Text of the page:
About a year and a half ago, Ryan Heffernan and I had the opportunity to move from production work into being a full-service ad agency. We’ve got a Jedi media planner who’s a real millennial whisperer and a couple of account managers who are super sharp. That core team has allowed us to service clients like New Mexico Tourism and other state agencies. We’ve also been doing work for Yeti coolers and a number of other clients in and out of the outdoor space.
Yeti has been very successful in getting so much coverage for their brand, what do you attribute this to?
The word storytelling has been getting thrown around a lot lately. There was that great rant by an Austrian designer recently about how that term gets misused.
If you’ve been watching social media, you’d think storytelling was anything where somebody reads poetry in an affected voice while slow motion pictures roll by. But Yeti actually gets it. They find filmmakers they believe in. We all work together to pick characters we believe in, regardless of whether they have any affiliation to Yeti or not. And then we all roll the dice. The very first film in the series was one we did in the Grand Canyon last May called In Current
Our plan was to bring models down the Canyon and have them be “trainees” who were learning the ropes. But about five hours into day one of the trip, we realized that there were actual baggage boatmen who’d been cutting their teeth for years trying to get a shot at rowing a dory. We immediately pivoted to focus on this amazing woman Amber Shannon and were lucky enough to have a client—Yeti’s marketing director was with us on the trip—who didn’t hesitate to go with what was real over what was storyboarded. That project laid the groundwork for the Yeti Presents series, which has been a huge success.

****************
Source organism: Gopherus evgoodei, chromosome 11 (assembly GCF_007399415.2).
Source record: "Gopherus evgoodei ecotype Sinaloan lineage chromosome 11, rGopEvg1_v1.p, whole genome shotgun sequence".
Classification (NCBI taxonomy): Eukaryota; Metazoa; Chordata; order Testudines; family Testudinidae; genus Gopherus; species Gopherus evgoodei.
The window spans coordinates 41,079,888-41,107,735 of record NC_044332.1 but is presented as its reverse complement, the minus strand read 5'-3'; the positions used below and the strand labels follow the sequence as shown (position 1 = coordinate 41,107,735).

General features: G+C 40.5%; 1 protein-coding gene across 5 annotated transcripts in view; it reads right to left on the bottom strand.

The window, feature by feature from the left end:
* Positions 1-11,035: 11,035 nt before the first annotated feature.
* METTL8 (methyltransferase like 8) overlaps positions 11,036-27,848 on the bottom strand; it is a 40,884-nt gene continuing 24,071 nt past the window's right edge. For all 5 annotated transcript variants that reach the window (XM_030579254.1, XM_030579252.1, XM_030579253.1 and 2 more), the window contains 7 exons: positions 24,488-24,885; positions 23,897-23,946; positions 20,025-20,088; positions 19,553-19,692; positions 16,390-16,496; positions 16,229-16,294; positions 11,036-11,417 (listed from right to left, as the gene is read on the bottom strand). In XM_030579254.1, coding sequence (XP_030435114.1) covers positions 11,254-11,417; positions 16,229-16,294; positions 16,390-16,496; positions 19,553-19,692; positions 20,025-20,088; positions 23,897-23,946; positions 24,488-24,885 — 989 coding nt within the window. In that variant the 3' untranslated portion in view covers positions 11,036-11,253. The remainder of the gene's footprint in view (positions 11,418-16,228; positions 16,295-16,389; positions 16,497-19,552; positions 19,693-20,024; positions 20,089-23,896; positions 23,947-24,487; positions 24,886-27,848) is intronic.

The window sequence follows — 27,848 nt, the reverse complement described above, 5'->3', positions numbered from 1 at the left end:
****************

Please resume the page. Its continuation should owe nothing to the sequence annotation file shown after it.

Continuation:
What sort of notes can other companies take from Yeti’s playbook in your eyes?
Some agency types have since told us that the branding is way too subtle in these films for their clients’ tastes. Others have told us they’re perfect. We believe that the most important thing is making a film that people want to watch, not one that requires a huge media spend to get eyeballs on it. If I had to chalk up Yeti’s success with these films to one thing it’s that they’re willing to fail. They assign dozens of these 5-7 minute shorts. They don’t all work out. But the ones that do more than make up for the ones that fall short.
The most important thing for a client who wants to get into storytelling (actual storytelling) is to relax their guardrails and trust the process. This is what doc directors, reporters, and editorial photographers have always done. It doesn’t always work out like you planned it but it always works out somehow. In our REI short film Fast Forward, ultra-distance cyclist Lael Wilcox, who was trying to break the record for the Arizona Trail, came down with a respiratory problem only 36 hours into her ride. The record attempt was a disaster, but you ended up believing in her as a character. And that was more important than success.
How do you manage working at a magazine and then working for advertisers at the same time?
I’ve been an editor at large for Outside since April. So I’m not on staff at Outside anymore. Finding time to write and shoot and make movies comes down to working with a great team at Talweg, great editors at Outside, and only swinging at fastballs over the plate.